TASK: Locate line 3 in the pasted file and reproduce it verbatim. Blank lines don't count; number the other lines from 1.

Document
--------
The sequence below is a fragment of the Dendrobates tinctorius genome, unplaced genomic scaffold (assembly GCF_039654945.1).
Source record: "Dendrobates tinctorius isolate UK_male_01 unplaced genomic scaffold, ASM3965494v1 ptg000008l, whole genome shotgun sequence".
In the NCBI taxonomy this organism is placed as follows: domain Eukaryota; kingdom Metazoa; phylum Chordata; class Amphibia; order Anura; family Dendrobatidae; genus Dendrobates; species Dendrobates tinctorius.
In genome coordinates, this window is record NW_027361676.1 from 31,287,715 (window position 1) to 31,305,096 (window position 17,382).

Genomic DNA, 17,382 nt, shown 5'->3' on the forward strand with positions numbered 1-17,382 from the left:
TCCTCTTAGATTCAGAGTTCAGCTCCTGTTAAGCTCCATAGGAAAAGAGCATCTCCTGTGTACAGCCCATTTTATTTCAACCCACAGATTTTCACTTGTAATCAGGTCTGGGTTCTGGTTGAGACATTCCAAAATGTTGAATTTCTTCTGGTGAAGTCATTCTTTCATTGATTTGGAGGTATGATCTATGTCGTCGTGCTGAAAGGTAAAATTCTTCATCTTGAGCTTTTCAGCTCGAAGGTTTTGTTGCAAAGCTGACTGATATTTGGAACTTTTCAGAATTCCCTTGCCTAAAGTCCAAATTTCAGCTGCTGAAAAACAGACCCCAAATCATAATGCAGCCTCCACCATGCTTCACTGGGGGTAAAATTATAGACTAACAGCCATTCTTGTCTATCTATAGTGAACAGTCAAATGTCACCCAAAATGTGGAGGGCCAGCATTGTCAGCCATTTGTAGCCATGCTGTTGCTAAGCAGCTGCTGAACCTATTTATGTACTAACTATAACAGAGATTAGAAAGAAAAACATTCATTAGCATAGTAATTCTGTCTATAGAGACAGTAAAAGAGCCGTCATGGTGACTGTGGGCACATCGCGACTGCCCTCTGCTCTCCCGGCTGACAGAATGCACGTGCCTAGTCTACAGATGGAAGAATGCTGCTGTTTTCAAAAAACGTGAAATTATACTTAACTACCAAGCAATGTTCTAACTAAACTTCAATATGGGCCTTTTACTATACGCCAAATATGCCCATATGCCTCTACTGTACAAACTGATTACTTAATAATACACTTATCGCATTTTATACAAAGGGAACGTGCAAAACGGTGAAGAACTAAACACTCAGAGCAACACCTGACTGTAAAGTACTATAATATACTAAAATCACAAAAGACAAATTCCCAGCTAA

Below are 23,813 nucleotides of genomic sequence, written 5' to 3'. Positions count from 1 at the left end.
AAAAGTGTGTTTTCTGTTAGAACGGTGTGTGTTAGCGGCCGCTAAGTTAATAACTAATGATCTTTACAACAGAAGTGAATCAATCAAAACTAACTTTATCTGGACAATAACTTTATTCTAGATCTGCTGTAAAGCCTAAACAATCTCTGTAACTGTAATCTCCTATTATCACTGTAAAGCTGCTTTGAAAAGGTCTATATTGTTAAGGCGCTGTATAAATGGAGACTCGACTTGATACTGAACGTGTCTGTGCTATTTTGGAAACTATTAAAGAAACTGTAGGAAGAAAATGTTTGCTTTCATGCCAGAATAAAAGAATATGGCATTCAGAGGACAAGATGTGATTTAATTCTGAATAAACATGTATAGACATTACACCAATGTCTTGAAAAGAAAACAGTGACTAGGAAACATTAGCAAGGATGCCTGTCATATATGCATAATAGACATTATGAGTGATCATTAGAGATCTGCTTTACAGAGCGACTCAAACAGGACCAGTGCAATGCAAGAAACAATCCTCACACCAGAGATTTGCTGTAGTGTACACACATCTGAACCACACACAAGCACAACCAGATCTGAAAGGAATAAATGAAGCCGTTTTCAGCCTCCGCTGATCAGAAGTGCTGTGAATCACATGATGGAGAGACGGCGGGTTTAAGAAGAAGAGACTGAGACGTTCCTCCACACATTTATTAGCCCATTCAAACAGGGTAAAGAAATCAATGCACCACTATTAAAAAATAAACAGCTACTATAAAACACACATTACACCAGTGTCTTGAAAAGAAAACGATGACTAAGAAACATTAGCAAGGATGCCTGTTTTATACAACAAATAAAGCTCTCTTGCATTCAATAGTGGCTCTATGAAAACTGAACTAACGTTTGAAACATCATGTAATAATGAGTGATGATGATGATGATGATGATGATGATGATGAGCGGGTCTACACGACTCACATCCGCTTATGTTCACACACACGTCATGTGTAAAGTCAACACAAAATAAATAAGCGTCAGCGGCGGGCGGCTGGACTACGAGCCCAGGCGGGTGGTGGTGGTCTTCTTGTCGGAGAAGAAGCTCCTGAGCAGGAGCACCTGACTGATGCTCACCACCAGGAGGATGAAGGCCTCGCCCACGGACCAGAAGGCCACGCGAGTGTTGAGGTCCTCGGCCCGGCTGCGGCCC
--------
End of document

In the NCBI taxonomy this organism is placed as follows: domain Eukaryota; kingdom Metazoa; phylum Chordata; class Amphibia; order Anura; family Dendrobatidae; genus Dendrobates; species Dendrobates tinctorius.